Do you struggle to find interesting content to share on social media?
Today, I’ll show you how I use a feed reader to follow others in my profession and gather information I can share with my customers on social media. I find so much information, I can fill my social queues in next-to-no time with reading material to spare.
WHAT TO SHARE ON SOCIAL
You're aiming for a mix of your own content and promotional material, plus useful, entertaining, or informative articles from other people.
There are no hard-and-fast rules here but, you should generally be sharing more of other’s people content than your own (Buffer, 2016). I aim for a third of my own content and two thirds from other people.
In some ways, this makes it easier for you. You don’t have to create enough content to keep your social feeds full. You are, in effect, repurposing other people’s content.
The problem is, of course, you have to find the best content to share.
Don’t worry. Finding content is much easier than creating it!
This is where a feed reader comes to your rescue.
You may have come across the term RSS. This refers to Really Simple Syndication. This is how news sites (aggregators), feed readers, podcasts, etc, pull new information from websites.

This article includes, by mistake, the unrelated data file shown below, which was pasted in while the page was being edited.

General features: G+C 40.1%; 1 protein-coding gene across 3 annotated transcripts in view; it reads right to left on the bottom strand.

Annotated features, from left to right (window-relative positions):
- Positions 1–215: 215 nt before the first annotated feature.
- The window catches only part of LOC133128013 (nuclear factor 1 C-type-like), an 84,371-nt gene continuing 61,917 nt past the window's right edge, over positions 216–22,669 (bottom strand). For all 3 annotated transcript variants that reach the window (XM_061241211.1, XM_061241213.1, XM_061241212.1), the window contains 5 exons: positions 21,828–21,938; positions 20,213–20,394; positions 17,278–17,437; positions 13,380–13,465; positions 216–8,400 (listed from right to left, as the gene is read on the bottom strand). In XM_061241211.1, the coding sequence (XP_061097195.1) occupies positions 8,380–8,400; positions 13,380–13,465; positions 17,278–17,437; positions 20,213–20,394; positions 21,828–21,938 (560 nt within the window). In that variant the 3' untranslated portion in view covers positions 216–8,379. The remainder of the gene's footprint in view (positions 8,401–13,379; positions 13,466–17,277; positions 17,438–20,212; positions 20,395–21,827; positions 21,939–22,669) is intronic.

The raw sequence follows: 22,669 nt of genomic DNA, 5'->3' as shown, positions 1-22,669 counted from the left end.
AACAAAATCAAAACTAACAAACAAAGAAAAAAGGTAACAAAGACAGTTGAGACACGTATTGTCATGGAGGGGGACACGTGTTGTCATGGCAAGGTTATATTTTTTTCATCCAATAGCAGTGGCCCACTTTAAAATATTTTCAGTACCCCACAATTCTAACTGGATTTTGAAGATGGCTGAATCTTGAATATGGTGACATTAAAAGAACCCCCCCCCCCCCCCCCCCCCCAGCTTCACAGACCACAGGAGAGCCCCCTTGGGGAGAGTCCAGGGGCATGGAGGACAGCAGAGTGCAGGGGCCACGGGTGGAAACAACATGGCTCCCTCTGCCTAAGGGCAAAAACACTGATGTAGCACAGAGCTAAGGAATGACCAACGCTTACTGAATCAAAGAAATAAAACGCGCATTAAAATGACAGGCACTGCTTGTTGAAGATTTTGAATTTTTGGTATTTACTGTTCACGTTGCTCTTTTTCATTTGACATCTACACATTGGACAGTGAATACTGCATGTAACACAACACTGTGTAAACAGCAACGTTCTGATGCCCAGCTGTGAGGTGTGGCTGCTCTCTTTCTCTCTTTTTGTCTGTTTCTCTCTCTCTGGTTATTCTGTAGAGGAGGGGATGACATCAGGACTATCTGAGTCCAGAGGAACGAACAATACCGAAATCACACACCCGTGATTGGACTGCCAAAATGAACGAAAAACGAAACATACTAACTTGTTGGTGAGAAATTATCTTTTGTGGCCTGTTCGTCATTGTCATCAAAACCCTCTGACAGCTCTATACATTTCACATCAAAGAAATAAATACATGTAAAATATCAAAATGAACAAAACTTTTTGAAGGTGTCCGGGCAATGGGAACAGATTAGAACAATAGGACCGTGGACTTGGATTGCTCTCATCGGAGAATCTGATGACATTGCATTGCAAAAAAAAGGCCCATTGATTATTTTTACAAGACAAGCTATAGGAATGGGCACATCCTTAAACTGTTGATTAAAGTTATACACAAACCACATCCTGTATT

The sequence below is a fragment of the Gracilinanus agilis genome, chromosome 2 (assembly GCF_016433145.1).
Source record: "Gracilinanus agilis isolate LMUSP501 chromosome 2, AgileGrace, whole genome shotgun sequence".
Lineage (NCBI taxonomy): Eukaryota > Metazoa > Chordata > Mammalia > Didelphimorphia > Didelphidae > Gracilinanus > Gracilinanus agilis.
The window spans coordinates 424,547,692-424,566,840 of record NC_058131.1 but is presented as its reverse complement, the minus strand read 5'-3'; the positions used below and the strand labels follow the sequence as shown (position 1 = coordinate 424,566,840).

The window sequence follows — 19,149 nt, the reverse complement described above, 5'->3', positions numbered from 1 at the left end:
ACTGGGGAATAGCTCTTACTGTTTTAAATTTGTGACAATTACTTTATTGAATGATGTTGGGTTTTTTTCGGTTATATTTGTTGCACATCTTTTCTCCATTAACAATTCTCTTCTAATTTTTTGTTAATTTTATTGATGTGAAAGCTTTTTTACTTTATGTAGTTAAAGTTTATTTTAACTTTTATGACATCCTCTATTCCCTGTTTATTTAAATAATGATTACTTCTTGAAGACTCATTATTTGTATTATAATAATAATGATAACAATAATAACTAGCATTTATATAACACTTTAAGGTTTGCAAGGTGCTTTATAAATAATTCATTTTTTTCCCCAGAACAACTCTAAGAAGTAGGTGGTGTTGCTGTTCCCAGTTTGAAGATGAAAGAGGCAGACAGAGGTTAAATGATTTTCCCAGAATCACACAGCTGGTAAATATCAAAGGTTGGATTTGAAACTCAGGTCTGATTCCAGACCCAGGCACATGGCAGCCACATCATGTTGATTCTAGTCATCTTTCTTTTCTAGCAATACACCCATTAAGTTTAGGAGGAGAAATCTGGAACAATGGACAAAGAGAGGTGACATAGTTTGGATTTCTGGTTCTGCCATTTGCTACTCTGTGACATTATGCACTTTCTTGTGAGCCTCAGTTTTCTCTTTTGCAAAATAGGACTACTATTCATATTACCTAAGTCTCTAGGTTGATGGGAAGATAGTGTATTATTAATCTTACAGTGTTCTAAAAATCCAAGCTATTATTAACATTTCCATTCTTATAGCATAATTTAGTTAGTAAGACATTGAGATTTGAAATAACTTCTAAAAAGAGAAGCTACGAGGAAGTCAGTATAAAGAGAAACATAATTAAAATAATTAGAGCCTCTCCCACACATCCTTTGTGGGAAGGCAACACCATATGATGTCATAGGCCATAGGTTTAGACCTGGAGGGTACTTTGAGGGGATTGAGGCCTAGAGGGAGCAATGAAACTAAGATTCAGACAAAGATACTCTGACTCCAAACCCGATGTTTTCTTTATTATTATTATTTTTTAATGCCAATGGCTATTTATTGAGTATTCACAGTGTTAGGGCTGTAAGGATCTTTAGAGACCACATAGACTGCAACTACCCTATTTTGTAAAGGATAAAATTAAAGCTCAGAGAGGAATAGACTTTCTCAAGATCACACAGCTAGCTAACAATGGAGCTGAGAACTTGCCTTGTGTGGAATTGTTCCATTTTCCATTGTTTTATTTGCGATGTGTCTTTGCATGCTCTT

Every time a website adds a new blog post, it's accessible via their feed. If someone is following that feed with a feed reader, the article will pop up in their reading list:
- You find the best websites in your field, or sites that produce complimentary information your customers would find useful or entertaining.
- You add these sites to your feed reader (such as Feedly).
- Feedly then kindly pulls any new articles from these sites as they go live and adds it to a reading list for you.
- You then have access to a constant stream of articles to scan and share.
No more going to individual websites to find there's nothing new to read!
HOW DOES THIS HELP YOU
It Saves Time
I can easily fill my social media queue for the week with interesting articles in just half an hour with my feed reader.
You no longer need to visit individual website to find new information. Anything new will be sent to one place. I can’t tell you how much time this saves.
It Improves Quality
Sifting through online searches, and the mixed bag they produce, will be a thing of the past.
You pre-filter the list by only adding sites that you want to read. You know that anything on your feed has been pre-selected by you.
I’ve ended up with a list of a hundred tried-and-tested blogs that consistently provide me with more than enough high-quality content to fill my hungry social-media streams.
It Improves Over Time
The longer you add to a feed reader, the better the quality gets.
It’s also important to delete feeds from your reader. I regularly trial new blogs on Feedly. I also make sure to regularly remove those that don’t produce shareable information.
Feed your reader, but the odd diet is a good thing.
MY PROCESS FOR GATHERING CONTENT TO SHARE
Once a week, I sit down to go through my Feedly feed and fill up my social queues:
- I go through each Collection (my own categories) and scan for interesting articles.